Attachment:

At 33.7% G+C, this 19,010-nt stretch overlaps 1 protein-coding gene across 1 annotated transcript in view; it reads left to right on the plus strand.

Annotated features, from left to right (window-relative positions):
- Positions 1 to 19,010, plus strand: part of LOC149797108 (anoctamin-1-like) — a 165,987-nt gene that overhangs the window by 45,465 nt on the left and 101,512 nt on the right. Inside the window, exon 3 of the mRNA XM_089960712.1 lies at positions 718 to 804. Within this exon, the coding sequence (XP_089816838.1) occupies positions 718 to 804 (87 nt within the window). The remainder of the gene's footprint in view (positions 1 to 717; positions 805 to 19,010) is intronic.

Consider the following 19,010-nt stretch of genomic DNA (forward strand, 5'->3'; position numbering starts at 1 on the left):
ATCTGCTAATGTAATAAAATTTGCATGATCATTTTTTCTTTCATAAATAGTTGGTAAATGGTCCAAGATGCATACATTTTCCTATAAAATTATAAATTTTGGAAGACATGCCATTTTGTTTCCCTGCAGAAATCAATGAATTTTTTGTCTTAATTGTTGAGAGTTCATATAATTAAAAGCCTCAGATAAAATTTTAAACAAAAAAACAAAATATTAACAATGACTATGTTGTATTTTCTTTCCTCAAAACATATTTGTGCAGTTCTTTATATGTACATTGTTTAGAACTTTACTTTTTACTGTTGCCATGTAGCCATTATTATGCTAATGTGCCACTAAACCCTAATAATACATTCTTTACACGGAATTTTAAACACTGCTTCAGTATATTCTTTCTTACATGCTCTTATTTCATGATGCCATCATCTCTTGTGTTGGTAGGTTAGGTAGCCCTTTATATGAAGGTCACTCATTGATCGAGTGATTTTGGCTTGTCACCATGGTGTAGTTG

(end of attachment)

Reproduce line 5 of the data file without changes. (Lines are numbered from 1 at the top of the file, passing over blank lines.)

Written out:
ATCTGCTAATGTAATAAAATTTGCATGATCATTTTTTCTTTCATAAATAGTTGGTAAATGGTCCAAGATGCATACATTTTCCTATAAAATTATAAATTTTGGAAGACATGCCATTTTGTTTCCCTGCAGAAATCAATGAATTTTTTGTCTTAATTGTTGAGAGTTCATATAATTAAAAGCCTCAGATAAAATTTTAAACAAAAAAACAAAATATTAACAATGACTATGTTGTATTTTCTTTCCTCAAAACATATTTGTGCAGTTCTTTATATGTACATTGTTTAGAACTTTACTTTTTACTGTTGCCATGTAGCCATTATTATGCTAATGTGCCACTAAACCCTAATAATACATTCTTTACACGGAATTTTAAACACTGCTTCAGTATATTCTTTCTTACATGCTCTTATTTCATGATGCCATCATCTCTTGTGTTGGTAGGTTAGGTAGCCCTTTATATGAAGGTCACTCATTGATCGAGTGATTTTGGCTTGTCACCATGGTGTAGTTG